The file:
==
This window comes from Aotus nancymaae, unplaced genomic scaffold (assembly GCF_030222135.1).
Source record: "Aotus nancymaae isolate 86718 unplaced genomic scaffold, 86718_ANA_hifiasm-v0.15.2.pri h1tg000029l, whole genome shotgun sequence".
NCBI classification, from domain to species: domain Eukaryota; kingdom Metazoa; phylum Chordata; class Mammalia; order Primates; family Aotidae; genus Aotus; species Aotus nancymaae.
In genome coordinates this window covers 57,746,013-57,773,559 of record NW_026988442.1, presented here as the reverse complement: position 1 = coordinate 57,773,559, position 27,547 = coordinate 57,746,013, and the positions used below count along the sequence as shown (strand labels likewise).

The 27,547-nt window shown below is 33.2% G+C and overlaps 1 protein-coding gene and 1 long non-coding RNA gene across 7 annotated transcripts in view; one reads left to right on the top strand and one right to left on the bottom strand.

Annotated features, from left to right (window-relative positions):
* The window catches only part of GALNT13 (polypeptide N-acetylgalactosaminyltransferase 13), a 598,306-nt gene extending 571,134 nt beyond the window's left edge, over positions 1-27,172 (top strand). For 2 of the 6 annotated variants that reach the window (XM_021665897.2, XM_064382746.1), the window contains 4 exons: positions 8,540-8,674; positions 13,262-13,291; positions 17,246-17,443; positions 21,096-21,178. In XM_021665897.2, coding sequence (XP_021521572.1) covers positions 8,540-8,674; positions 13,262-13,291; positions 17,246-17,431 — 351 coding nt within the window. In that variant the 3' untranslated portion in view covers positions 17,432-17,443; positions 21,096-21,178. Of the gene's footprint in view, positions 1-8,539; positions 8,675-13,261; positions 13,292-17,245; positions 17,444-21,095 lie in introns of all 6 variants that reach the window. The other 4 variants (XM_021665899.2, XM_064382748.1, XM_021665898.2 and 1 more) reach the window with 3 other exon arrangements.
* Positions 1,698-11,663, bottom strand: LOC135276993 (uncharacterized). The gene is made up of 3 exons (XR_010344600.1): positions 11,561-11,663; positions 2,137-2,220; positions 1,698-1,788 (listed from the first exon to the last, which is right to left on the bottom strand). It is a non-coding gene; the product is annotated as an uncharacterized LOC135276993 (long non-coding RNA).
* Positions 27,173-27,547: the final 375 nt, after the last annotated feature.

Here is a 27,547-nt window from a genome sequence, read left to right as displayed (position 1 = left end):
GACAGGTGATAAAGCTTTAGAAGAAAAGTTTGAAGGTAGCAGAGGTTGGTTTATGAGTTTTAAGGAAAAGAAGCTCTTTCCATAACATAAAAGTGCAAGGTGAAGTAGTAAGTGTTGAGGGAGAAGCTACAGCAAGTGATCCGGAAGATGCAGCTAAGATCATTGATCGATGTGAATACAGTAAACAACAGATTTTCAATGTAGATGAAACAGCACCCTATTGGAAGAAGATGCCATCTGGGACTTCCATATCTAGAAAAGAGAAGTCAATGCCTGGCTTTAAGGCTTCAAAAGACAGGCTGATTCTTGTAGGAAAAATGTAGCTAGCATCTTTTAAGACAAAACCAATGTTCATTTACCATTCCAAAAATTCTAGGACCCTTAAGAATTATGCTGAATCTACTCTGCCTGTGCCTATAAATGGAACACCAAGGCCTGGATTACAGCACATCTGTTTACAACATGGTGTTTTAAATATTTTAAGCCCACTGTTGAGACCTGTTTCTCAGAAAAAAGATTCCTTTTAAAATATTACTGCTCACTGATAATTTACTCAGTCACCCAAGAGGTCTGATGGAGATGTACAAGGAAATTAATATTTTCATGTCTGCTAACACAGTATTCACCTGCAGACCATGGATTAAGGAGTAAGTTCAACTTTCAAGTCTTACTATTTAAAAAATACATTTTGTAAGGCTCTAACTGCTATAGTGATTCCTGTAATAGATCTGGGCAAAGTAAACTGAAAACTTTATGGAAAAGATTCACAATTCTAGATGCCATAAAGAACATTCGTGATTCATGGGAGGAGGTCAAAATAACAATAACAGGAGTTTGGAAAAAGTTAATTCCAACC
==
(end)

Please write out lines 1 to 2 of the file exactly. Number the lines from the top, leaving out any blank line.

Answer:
This window comes from Aotus nancymaae, unplaced genomic scaffold (assembly GCF_030222135.1).
Source record: "Aotus nancymaae isolate 86718 unplaced genomic scaffold, 86718_ANA_hifiasm-v0.15.2.pri h1tg000029l, whole genome shotgun sequence".